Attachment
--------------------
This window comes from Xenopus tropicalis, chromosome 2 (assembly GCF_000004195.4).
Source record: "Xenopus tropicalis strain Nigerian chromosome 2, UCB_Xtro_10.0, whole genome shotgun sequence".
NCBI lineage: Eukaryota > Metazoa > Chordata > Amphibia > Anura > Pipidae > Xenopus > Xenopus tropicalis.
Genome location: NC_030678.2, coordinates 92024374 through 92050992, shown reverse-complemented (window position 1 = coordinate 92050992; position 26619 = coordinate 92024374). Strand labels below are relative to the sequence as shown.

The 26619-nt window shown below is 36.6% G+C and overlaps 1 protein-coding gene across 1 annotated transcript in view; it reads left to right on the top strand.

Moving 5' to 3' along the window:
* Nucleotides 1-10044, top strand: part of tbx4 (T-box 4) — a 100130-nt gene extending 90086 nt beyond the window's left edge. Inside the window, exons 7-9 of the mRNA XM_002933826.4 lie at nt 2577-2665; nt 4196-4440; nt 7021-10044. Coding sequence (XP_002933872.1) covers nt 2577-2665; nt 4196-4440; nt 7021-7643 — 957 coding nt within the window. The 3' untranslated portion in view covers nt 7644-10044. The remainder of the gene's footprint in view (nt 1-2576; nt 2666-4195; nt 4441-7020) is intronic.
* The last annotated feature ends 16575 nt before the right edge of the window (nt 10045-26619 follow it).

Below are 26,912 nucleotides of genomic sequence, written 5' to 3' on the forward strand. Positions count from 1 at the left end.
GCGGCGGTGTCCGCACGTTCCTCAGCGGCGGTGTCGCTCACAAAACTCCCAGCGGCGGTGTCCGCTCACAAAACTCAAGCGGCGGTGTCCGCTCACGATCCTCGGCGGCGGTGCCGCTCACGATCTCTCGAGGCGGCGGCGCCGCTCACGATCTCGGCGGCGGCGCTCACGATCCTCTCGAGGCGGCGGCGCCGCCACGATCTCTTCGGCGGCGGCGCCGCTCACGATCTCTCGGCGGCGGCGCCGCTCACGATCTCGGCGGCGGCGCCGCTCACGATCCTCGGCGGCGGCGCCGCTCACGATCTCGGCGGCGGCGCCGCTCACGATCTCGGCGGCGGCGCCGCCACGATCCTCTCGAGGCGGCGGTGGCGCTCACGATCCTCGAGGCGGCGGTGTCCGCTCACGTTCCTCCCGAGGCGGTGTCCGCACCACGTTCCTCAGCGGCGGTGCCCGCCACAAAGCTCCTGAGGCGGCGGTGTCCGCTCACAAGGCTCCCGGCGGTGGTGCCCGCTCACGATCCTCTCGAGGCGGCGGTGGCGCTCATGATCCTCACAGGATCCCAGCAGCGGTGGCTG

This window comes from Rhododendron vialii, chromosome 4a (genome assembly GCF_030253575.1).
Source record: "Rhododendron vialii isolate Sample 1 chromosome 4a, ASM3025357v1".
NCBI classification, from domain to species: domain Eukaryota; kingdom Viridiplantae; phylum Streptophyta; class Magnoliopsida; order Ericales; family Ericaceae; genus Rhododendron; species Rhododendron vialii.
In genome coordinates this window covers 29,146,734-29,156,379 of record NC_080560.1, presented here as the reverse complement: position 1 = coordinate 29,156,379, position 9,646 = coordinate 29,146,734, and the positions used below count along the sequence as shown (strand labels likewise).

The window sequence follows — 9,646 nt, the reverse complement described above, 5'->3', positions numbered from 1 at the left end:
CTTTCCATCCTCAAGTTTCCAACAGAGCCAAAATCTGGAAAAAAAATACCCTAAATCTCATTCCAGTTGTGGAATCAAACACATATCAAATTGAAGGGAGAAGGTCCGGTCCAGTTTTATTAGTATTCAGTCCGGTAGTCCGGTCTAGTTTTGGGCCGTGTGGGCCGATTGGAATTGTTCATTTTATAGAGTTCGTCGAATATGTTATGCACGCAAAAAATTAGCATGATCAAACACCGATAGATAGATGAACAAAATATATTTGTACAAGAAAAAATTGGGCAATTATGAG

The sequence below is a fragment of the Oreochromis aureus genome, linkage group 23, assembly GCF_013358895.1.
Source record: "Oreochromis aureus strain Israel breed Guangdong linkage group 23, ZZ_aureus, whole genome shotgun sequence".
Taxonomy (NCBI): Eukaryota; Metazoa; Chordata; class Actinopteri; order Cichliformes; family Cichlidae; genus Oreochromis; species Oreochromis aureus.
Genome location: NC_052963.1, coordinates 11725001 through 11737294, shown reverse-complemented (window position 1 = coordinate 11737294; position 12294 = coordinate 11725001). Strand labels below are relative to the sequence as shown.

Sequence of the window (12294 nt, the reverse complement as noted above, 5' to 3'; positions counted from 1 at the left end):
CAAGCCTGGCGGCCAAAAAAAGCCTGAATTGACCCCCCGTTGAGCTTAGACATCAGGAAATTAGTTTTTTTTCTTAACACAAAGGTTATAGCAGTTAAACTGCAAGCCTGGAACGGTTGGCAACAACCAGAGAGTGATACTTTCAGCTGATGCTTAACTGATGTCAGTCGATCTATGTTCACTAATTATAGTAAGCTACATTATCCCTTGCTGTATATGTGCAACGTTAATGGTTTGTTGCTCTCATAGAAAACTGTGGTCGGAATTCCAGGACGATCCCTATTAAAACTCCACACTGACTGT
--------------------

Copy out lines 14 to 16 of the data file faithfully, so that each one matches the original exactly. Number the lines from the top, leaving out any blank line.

In genome coordinates this window covers 29,146,734-29,156,379 of record NC_080560.1, presented here as the reverse complement: position 1 = coordinate 29,156,379, position 9,646 = coordinate 29,146,734, and the positions used below count along the sequence as shown (strand labels likewise).

The window sequence follows — 9,646 nt, the reverse complement described above, 5'->3', positions numbered from 1 at the left end:
CTTTCCATCCTCAAGTTTCCAACAGAGCCAAAATCTGGAAAAAAAATACCCTAAATCTCATTCCAGTTGTGGAATCAAACACATATCAAATTGAAGGGAGAAGGTCCGGTCCAGTTTTATTAGTATTCAGTCCGGTAGTCCGGTCTAGTTTTGGGCCGTGTGGGCCGATTGGAATTGTTCATTTTATAGAGTTCGTCGAATATGTTATGCACGCAAAAAATTAGCATGATCAAACACCGATAGATAGATGAACAAAATATATTTGTACAAGAAAAAATTGGGCAATTATGAG